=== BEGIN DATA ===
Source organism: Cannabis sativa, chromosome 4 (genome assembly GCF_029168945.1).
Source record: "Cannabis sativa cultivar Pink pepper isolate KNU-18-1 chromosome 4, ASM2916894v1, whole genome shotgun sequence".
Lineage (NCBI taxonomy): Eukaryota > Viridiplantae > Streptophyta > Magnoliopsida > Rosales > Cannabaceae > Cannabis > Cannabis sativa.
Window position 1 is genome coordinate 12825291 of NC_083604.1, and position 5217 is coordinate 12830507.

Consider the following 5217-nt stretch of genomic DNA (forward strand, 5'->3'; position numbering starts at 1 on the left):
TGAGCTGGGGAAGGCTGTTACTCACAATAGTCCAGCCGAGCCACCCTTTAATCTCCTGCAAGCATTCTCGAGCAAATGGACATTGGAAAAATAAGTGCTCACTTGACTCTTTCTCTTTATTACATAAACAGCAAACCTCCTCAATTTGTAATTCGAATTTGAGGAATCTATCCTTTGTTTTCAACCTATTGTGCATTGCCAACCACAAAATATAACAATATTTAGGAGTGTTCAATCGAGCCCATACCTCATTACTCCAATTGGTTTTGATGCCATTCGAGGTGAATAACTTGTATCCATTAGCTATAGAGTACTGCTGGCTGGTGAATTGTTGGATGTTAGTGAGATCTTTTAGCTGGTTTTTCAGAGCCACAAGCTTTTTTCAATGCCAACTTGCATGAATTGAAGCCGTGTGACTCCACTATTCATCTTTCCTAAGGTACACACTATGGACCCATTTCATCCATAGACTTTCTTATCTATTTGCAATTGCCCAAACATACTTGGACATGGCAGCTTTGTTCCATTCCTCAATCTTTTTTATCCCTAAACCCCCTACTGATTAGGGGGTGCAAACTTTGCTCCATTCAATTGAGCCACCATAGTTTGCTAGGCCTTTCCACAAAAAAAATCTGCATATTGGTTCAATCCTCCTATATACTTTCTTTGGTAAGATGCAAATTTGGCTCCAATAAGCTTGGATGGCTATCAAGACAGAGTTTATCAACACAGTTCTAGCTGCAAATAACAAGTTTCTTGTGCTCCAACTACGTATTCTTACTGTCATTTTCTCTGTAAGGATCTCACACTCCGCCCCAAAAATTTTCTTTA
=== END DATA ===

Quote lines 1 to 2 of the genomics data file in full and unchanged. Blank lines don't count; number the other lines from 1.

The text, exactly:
Source organism: Cannabis sativa, chromosome 4 (genome assembly GCF_029168945.1).
Source record: "Cannabis sativa cultivar Pink pepper isolate KNU-18-1 chromosome 4, ASM2916894v1, whole genome shotgun sequence".